Officially a three-star vintage. Some made better wine than others
The rain started at the end of February and there floods in the eastern part of the region. Low temperatures in March slowed the development of the vines but this at least meant that the frost of March 29th did less damage than it might have. It was worst in Logroño and along the river Ebro in the Rioja Alta and Alavesa, with temperatures down to -3°C and damage to 15-20% of the buds. Budburst was subsequently good, with 15-20 buds per vine, and flowering took place at the end of May at a time of appalling storms. The south wind then raised temperatures and by the end of June the situation was more or less back to normal. Hot weather and sufficient rain saw the grapes start to turn on the 25th July, as in a ‘normal’ year. August was very hot, with temperatures up to 35°C and some vineyards were so short of water that the vines started to shed leaves. Ripening was very slow, however, and the vintage didn’t start until the 25th September, coinciding with heavy rains from the 27th September to the 3rd November. The bulk of the crop was therefore picked in poor conditions, fuelling massive over-production: some areas at over 13,000 kg/ha against a theoretical maximum of about 8,000, resulting in dilute wines and large-scale declassification by the Consejo Regulador.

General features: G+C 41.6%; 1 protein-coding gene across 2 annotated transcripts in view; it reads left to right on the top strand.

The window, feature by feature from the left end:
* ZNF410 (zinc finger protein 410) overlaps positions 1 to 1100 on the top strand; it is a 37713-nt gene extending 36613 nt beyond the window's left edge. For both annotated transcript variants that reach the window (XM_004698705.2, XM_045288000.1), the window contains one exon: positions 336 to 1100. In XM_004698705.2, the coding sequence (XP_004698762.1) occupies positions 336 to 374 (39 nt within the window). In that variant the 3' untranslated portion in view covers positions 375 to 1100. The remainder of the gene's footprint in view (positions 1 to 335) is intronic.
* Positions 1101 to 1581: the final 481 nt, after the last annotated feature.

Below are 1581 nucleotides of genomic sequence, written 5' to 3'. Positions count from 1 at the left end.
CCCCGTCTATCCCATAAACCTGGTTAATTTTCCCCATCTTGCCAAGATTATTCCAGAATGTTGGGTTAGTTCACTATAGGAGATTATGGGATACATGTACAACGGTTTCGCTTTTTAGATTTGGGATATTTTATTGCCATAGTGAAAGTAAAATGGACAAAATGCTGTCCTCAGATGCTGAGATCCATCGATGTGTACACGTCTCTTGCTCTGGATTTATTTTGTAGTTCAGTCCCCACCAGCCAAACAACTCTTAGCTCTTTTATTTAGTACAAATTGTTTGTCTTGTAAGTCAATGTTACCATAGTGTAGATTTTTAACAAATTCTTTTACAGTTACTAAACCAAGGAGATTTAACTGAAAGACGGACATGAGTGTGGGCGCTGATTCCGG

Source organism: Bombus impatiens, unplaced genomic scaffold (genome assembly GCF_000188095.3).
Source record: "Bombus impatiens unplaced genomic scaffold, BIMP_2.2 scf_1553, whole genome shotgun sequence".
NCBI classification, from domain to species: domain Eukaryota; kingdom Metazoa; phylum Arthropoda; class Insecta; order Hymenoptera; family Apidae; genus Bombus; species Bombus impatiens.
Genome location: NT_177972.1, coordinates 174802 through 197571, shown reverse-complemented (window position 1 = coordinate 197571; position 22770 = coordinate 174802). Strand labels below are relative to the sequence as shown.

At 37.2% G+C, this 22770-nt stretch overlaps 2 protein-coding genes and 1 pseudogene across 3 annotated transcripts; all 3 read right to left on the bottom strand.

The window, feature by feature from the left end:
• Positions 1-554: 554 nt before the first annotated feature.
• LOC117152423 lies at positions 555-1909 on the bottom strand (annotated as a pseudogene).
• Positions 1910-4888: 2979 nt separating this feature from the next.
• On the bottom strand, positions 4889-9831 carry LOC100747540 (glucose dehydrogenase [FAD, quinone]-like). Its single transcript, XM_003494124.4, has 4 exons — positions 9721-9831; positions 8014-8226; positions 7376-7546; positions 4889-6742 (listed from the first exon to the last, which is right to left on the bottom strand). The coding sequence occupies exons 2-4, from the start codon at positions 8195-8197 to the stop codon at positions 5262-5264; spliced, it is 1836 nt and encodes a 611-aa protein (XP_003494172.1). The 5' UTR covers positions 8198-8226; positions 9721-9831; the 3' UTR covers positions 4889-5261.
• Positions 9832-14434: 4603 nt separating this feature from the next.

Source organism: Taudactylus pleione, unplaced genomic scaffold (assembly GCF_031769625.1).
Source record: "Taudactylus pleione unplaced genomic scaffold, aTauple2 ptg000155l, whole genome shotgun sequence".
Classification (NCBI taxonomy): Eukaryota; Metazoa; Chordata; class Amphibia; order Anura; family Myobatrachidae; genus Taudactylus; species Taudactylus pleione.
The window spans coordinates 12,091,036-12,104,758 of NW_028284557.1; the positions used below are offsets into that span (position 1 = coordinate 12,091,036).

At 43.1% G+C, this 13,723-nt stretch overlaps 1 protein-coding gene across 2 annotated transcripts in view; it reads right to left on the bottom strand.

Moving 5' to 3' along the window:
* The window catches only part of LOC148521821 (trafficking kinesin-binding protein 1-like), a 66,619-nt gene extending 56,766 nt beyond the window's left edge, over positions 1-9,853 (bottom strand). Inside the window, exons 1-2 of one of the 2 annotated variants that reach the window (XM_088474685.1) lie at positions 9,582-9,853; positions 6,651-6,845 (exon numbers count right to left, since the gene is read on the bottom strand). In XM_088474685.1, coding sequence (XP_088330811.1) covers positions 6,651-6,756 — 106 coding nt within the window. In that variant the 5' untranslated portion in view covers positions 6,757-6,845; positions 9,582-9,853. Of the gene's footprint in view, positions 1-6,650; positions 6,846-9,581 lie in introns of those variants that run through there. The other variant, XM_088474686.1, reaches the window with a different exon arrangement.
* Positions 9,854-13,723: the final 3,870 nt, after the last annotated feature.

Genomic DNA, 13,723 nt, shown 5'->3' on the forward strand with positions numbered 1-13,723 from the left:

Rioja Alavesa and Alta suffered worst in the spring but least in the summer heat. Some old Garnacha vines in Rioja Baja had attacks of moth and botrytis, but this hardy effected the main crop.
Those growers who picked early and late (ether side of the rains, as late as 14th November) and those who had green-harvested earlier in the season harvested mainly healthy grape but much of the fruit gathered in the wet was of lower quality. The Consejo Regulador classified the vintage as 3/5 but a few producers reported better results. Murrieta reported 4/5 (having cut back a lot of fruit early on); Vargas reported a patchy harvest but 4/5 for the best wines; San Vicente green-harvested 30% of the crop and made better wine than most; Santiago Ijalba claims a 5/5 for wines from its own vineyards; and Viña Ijalba reported 5/5 for small-production and wines destined for ‘reserva’ status but that bulk grapes were very much inferior.